The ever-changing immigration rules in Trump’s America
Felicia Persaud | 9/20/2018, 1:29 p.m.
In the now ever-changing world of immigration rules in Trump’s America, there is always something to look out for, and there’s a lot you can easily and quickly miss.
To ensure you are up to speed, some of the latest immigration changes and moves being made by the Trump administration on U.S. immigration laws you should be aware of are listed below.
- New aim to stem legal immigration
A new policy by the U.S. Citizenship and Immigration Services took effect Sept. 11, 2018, the 17th anniversary of 9/11, that will now affect legal immigrants with pending or upcoming applications.
The updated guidance will affect almost all immigration applications, petitions and requests, including U.S. citizenship, permanent residence and visa extensions, according to a USCIS announcement.
Immigration officials will now have broader authority to issue case denials over mistakes and missing documents without giving applicants an opportunity to fix them and provide additional documentation. Under the new guidelines, adjudicators have the full discretion to deny the applications without issuing any notices or requesting additional or missing information.
Immigration experts warn that it is extremely important that lawful foreigners and legal immigrants be prepared to provide evidence for any request for immigration benefits in the initial petition or be denied.
- Indefinite jailing of migrant children and parents
The administration is now seeking to indefinitely jail migrant children with their parents, a policy that would overturn 20 years of protection for immigrant children. On Sept. 7, the Trump administration filed a proposed rule to establish final regulations that would allow them to terminate the Flores Settlement Agreement, which puts the administration in violation if immigrant children and their parents are detained at a detention facility for more than 20 days.
Now, the Department of Homeland Security wants the federal consent decree that has shaped detention standards for underage migrants since 1997 terminated. They have proposed changes that would allow the U.S. Immigration & Customs Enforcement agency to hold minors in immigration jails, a move that could lead to the rapid expansion of detention facilities and more time in custody for children and their parents. That will expand family detention centers to keep children and their parents detained together for the length of their court proceedings.
The proposal comes less than three months after the Trump administration’s short-lived attempt to halt a surge of Central American asylum seekers by separating children from parents who entered unlawfully. The proposal is likely to result in a new court battle for the administration,which was already facing blowback from its short-lived zero tolerance policy. A federal judge previously struck down a motion by the Justice Department to roll back the Flores Settlement Agreement.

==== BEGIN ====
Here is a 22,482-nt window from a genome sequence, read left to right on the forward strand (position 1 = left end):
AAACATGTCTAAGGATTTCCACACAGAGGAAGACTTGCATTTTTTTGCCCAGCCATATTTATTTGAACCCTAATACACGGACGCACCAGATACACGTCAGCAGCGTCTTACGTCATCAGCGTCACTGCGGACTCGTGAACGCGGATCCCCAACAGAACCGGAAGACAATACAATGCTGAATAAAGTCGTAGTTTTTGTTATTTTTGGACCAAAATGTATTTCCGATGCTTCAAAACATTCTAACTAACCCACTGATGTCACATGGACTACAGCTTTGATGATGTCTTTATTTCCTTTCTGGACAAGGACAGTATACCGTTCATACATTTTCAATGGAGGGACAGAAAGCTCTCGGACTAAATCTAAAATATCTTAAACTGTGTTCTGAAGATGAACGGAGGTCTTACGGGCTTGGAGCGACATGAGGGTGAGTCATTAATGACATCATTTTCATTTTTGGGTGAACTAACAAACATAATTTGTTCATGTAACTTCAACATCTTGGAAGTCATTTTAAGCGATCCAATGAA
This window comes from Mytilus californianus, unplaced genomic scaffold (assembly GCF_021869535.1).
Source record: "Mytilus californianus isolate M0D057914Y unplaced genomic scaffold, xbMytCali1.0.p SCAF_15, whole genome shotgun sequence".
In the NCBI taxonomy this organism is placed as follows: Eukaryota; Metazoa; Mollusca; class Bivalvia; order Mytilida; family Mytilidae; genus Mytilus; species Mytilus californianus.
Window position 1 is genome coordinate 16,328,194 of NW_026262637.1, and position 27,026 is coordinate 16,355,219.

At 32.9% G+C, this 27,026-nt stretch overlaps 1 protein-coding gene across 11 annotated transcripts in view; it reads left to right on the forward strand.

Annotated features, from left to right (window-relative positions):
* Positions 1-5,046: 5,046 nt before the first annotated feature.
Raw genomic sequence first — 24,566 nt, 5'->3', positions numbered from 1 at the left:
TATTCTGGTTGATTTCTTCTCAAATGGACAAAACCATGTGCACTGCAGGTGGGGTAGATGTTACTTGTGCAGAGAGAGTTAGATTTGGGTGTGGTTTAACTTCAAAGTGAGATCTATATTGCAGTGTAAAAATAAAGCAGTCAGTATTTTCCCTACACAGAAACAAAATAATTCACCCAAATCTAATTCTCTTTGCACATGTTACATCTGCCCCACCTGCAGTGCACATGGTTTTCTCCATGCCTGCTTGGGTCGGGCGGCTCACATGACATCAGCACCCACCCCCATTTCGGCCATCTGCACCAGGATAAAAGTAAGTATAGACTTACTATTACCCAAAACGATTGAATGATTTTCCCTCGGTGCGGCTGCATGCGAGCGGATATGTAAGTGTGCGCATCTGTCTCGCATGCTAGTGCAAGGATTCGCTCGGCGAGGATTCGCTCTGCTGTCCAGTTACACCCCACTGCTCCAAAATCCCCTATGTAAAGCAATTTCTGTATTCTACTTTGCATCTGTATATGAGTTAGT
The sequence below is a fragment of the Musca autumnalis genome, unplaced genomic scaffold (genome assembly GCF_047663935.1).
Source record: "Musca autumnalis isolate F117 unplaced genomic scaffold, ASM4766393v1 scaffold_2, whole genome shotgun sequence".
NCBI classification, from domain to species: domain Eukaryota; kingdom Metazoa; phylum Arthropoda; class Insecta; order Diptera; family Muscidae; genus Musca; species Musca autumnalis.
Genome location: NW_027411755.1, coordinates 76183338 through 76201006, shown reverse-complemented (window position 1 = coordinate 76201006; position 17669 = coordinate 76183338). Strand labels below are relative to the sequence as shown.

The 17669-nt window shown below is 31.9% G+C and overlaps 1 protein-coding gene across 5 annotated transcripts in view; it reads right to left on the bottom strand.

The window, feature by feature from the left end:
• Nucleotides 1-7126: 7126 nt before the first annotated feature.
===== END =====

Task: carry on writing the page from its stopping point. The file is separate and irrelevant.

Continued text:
- Record number of immigrant children in detention
This proposal comes as reports indicate that a record number of immigrant children are in U.S. custody and the Trump administration’s policies are keeping them there.
As of last week, there were 12,800 immigrant children being cared for by the Health and Human Services Department. That’s the most ever, an HHS spokeswoman confirmed. In 2016, the monthly average of the number of children in care ranged from just over 4,000 to more than 9,000. At the same time, the average length of time children stay in custody is skyrocketing. Now experts fear the result will transform a system created and designed to help put traumatized children on a path to stability into a way to punish them and send a message.
- Paying Mexico
Remember how often Donald Trump insisted during his election campaign that Mexico will pay for his border wall? Now he is offering to pay Mexico!
A whopping $20 million from the U.S. coffers is being offered to push Mexican authorities to deport up to 17,000 undocumented Central American immigrants from Mexico, according to a New York Times report published last Wednesday. The money would reportedly help Mexico pay for the plane and bus fares of deportees. Central Americans attempting to flee to the U.S. via Mexico will be the main target of the initiative. So where is the money coming from for this pay-per-deportee scheme? From money allocated for foreign assistance!
- From FEMA to ICE
Trump’s fight with Puerto Rico over the new official death toll and his fake reality of how much of an “unsung success” his administration’s response makes clearer sense now that reports indicate that he took nearly $10 million from the Federal Emergency Management Agency’s budget to help boost the U.S. Immigration and Customs Enforcement agency in its roundup efforts.